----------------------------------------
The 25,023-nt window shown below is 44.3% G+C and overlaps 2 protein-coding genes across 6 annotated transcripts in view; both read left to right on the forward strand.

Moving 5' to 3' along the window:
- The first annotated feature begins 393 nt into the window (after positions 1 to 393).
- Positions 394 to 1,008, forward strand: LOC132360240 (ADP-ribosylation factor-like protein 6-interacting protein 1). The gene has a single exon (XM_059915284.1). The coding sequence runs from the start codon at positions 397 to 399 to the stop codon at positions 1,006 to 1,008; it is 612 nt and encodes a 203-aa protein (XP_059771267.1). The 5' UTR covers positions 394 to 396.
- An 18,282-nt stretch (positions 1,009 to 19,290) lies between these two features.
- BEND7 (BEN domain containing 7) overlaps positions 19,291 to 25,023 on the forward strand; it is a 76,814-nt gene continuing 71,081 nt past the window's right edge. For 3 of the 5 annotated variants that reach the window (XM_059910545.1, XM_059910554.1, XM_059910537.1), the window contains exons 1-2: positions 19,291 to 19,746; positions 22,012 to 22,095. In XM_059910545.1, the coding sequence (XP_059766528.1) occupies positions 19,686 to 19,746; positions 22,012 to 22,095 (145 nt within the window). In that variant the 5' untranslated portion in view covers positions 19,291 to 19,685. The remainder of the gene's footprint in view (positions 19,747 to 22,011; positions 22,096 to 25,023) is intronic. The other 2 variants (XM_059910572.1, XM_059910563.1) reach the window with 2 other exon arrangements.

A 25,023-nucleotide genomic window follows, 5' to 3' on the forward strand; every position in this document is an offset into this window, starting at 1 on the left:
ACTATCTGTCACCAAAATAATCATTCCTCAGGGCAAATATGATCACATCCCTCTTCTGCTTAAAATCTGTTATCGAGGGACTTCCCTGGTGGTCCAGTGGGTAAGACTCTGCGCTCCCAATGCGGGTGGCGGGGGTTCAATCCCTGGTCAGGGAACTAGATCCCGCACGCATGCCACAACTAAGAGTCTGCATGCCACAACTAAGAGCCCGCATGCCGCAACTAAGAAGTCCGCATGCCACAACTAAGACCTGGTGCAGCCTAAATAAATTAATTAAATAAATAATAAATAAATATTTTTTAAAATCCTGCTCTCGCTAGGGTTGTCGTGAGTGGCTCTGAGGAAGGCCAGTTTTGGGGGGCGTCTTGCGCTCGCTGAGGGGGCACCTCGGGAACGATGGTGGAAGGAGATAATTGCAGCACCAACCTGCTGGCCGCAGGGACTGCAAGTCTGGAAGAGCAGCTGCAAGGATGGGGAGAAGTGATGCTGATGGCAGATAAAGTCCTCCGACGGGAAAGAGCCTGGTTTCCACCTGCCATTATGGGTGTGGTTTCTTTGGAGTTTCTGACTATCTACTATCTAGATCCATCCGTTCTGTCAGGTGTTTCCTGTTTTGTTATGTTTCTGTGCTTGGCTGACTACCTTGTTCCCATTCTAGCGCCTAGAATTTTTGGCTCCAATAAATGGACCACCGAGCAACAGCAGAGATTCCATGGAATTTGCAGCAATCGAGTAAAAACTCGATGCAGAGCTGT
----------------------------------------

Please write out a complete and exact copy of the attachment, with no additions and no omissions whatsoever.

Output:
The 25,023-nt window shown below is 44.3% G+C and overlaps 2 protein-coding genes across 6 annotated transcripts in view; both read left to right on the forward strand.

Moving 5' to 3' along the window:
- The first annotated feature begins 393 nt into the window (after positions 1 to 393).
- Positions 394 to 1,008, forward strand: LOC132360240 (ADP-ribosylation factor-like protein 6-interacting protein 1). The gene has a single exon (XM_059915284.1). The coding sequence runs from the start codon at positions 397 to 399 to the stop codon at positions 1,006 to 1,008; it is 612 nt and encodes a 203-aa protein (XP_059771267.1). The 5' UTR covers positions 394 to 396.
- An 18,282-nt stretch (positions 1,009 to 19,290) lies between these two features.
- BEND7 (BEN domain containing 7) overlaps positions 19,291 to 25,023 on the forward strand; it is a 76,814-nt gene continuing 71,081 nt past the window's right edge. For 3 of the 5 annotated variants that reach the window (XM_059910545.1, XM_059910554.1, XM_059910537.1), the window contains exons 1-2: positions 19,291 to 19,746; positions 22,012 to 22,095. In XM_059910545.1, the coding sequence (XP_059766528.1) occupies positions 19,686 to 19,746; positions 22,012 to 22,095 (145 nt within the window). In that variant the 5' untranslated portion in view covers positions 19,291 to 19,685. The remainder of the gene's footprint in view (positions 19,747 to 22,011; positions 22,096 to 25,023) is intronic. The other 2 variants (XM_059910572.1, XM_059910563.1) reach the window with 2 other exon arrangements.

A 25,023-nucleotide genomic window follows, 5' to 3' on the forward strand; every position in this document is an offset into this window, starting at 1 on the left:
ACTATCTGTCACCAAAATAATCATTCCTCAGGGCAAATATGATCACATCCCTCTTCTGCTTAAAATCTGTTATCGAGGGACTTCCCTGGTGGTCCAGTGGGTAAGACTCTGCGCTCCCAATGCGGGTGGCGGGGGTTCAATCCCTGGTCAGGGAACTAGATCCCGCACGCATGCCACAACTAAGAGTCTGCATGCCACAACTAAGAGCCCGCATGCCGCAACTAAGAAGTCCGCATGCCACAACTAAGACCTGGTGCAGCCTAAATAAATTAATTAAATAAATAATAAATAAATATTTTTTAAAATCCTGCTCTCGCTAGGGTTGTCGTGAGTGGCTCTGAGGAAGGCCAGTTTTGGGGGGCGTCTTGCGCTCGCTGAGGGGGCACCTCGGGAACGATGGTGGAAGGAGATAATTGCAGCACCAACCTGCTGGCCGCAGGGACTGCAAGTCTGGAAGAGCAGCTGCAAGGATGGGGAGAAGTGATGCTGATGGCAGATAAAGTCCTCCGACGGGAAAGAGCCTGGTTTCCACCTGCCATTATGGGTGTGGTTTCTTTGGAGTTTCTGACTATCTACTATCTAGATCCATCCGTTCTGTCAGGTGTTTCCTGTTTTGTTATGTTTCTGTGCTTGGCTGACTACCTTGTTCCCATTCTAGCGCCTAGAATTTTTGGCTCCAATAAATGGACCACCGAGCAACAGCAGAGATTCCATGGAATTTGCAGCAATCGAGTAAAAACTCGATGCAGAGCTGT